<script src="https://static.fusioncharts.com/code/latest/themes/fusioncharts.theme.fint.js"></script>

<script src="https://cdn.webdatarocks.com/latest/webdatarocks.googlecharts.js"></script>
<script src="https://www.gstatic.com/charts/loader.js"></script>

But many libraries have other extensions, such as themes and animations, so you can add them yourself if needed.

2. Add the Pivot Table to the Dashboard

I will start adding components from the tables, as I want the charts to visualize the data aggregated by pivot grid.

Adding a pivot to the page is a simple step, you can follow a quick guide on how to add WebDataRocks. You just need to create a pivot instance, give it raw data and specify the default slice to display:

var pivot = new WebDataRocks({
    container: "#wdr-component",
    toolbar: true,
    height: 380,
    width: "100%",
    report: {
    dataSource: {
       "dataSourceType": "csv",
        "filename": "https://cdn.webdatarocks.com/data/data.csv"
    },
    "slice": {
        "rows": [
            {
                "uniqueName": "Country"
            }
        ],
        "columns": [
            {
                "uniqueName": "Category"
            },
            {
                "uniqueName": "Measures"
            }
        ],
        "measures": [
            {
                "uniqueName": "Price",
                "aggregation": "sum"
            }
        ]
    }
  },
});

In the end, you will also need to add a reportcomplete event to the pivot instance, which will call functions to create the remaining elements after the pivot sums up the necessary data and is ready to give it for visualization:

 reportcomplete: function() {
        pivot.off("reportcomplete");
        pivotTableReportComplete = true;
        createGoogleChart();
        createGoogleChart1();
        createFusionMap();
    }


Fine! Now we have a pivot and calculated data - we can move on.

3. Add Google Charts to the Dashboard

Since the pivot has a special connector for transferring data to the charts, we will use it.

Firstly, let’s add the following variables:

var pivotTableReportComplete = false;
var googleChartsLoaded = false;


They will help us understand if the pivot and charts are ready to start working with each other.

Now we need to load the chart from the Google charts library and set the onGoogleChartsLoaded() function as a callback to google.chartsevent handler:

google.charts.load('current', {
    'packages': ['corechart']
});
google.charts.setOnLoadCallback(onGoogleChartsLoaded);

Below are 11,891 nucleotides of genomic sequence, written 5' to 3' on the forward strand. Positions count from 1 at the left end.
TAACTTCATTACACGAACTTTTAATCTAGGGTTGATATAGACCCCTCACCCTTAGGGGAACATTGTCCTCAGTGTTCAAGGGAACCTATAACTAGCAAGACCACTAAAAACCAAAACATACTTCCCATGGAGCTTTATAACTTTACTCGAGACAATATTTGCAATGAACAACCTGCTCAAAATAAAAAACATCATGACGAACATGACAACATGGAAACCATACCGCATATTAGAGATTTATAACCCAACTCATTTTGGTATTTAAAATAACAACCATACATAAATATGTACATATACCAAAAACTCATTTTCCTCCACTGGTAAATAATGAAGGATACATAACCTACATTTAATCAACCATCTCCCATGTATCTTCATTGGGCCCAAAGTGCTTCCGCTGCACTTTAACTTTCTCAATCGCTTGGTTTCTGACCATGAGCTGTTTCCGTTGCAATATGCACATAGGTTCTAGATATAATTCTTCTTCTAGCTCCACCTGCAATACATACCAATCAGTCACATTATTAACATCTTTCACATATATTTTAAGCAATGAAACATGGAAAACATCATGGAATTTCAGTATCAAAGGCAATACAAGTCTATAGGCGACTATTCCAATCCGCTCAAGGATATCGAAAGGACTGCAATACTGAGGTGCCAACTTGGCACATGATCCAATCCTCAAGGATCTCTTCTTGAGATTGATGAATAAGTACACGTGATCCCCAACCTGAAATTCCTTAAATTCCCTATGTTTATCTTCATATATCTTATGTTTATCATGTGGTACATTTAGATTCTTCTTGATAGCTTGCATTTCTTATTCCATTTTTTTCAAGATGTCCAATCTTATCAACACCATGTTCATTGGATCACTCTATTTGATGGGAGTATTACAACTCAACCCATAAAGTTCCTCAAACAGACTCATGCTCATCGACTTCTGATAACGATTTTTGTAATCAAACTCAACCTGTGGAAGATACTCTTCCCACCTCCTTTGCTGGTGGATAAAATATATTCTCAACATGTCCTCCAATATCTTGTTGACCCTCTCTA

Next, we will designate a function to create the charts:

function onGoogleChartsLoaded() {
    googleChartsLoaded = true;
    if (pivotTableReportComplete) {
        createGoogleChart();
        createGoogleChart1();
    }
}

And finally, we can start drawing the charts. We have two types of them: column and pie charts. But they will be created in about the same way:

function createGoogleChart() {
    if (googleChartsLoaded) {
        pivot.googlecharts.getData({
                type: "column"
            },
            drawChart,
            drawChart
        );
    }
}
function drawChart(_data) {
    var data = google.visualization.arrayToDataTable(_data.data);
    var options = {
        colors: ['#e44a00', '#ffeead', '#d9534f', '#ffad60', '#5bc0de', '#26827E']
    };
    var chart = new google.visualization.ColumnChart(document.getElementById('googlechart-container'));
    chart.draw(data, options);
}

For the pie chart, it will look similar:

function createGoogleChart1() {
    if (googleChartsLoaded) {
        pivot.googlecharts.getData({
                type: "pie"
            },
            drawChart1,
            drawChart1
        );
    }
}


function drawChart1(_data) {
    var data = google.visualization.arrayToDataTable(_data.data);
    var options = {
        legend: {
            position: 'top'
        },
        colors: ['#68AA23', '#3e6e0c', '#2b5202', '#558c1c', '#75b533', '#95e344']
    };
    var chart = new google.visualization.PieChart(document.getElementById('googlechart-container1'));
    chart.draw(data, options);
}

4. Add the FusionMap to the Dashboard

There is also a connector for this library, you can read more about how it works in the documentation.

Let’s start with a function to create a map:

function createFusionMap() {
  var map = new FusionCharts({
    "type": "maps/worldwithcountries",
    
    "renderAt": "fusionmap-container",
    "width": "100%",
    "height": "400",
    "dataFormat": "json"
  });

The difference in creation will be more in what data this map will show. I want the map to be static, in contrast to the charts, and it remains unchanged no matter what the pivot shows.